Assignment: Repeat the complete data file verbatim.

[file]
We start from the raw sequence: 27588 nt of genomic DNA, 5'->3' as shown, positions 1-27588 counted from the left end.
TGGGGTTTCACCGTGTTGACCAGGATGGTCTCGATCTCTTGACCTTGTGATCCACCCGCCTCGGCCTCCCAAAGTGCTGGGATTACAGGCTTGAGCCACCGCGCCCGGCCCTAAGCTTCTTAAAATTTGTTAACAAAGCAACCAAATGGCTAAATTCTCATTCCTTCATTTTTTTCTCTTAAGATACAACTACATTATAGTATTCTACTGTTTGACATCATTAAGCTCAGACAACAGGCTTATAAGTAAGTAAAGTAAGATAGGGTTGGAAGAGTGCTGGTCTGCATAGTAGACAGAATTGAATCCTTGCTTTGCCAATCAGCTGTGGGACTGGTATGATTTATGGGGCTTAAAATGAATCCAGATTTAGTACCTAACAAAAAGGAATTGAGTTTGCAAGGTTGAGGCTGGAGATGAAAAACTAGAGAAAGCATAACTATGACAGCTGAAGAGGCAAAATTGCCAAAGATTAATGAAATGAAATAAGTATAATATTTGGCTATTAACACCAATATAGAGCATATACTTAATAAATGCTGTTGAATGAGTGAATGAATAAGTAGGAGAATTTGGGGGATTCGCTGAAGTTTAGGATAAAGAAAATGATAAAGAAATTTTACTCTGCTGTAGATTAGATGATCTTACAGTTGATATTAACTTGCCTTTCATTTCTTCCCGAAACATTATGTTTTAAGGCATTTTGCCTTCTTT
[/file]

We start from the raw sequence: 27588 nt of genomic DNA, 5'->3' as shown, positions 1-27588 counted from the left end.
TGGGGTTTCACCGTGTTGACCAGGATGGTCTCGATCTCTTGACCTTGTGATCCACCCGCCTCGGCCTCCCAAAGTGCTGGGATTACAGGCTTGAGCCACCGCGCCCGGCCCTAAGCTTCTTAAAATTTGTTAACAAAGCAACCAAATGGCTAAATTCTCATTCCTTCATTTTTTTCTCTTAAGATACAACTACATTATAGTATTCTACTGTTTGACATCATTAAGCTCAGACAACAGGCTTATAAGTAAGTAAAGTAAGATAGGGTTGGAAGAGTGCTGGTCTGCATAGTAGACAGAATTGAATCCTTGCTTTGCCAATCAGCTGTGGGACTGGTATGATTTATGGGGCTTAAAATGAATCCAGATTTAGTACCTAACAAAAAGGAATTGAGTTTGCAAGGTTGAGGCTGGAGATGAAAAACTAGAGAAAGCATAACTATGACAGCTGAAGAGGCAAAATTGCCAAAGATTAATGAAATGAAATAAGTATAATATTTGGCTATTAACACCAATATAGAGCATATACTTAATAAATGCTGTTGAATGAGTGAATGAATAAGTAGGAGAATTTGGGGGATTCGCTGAAGTTTAGGATAAAGAAAATGATAAAGAAATTTTACTCTGCTGTAGATTAGATGATCTTACAGTTGATATTAACTTGCCTTTCATTTCTTCCCGAAACATTATGTTTTAAGGCATTTTGCCTTCTTT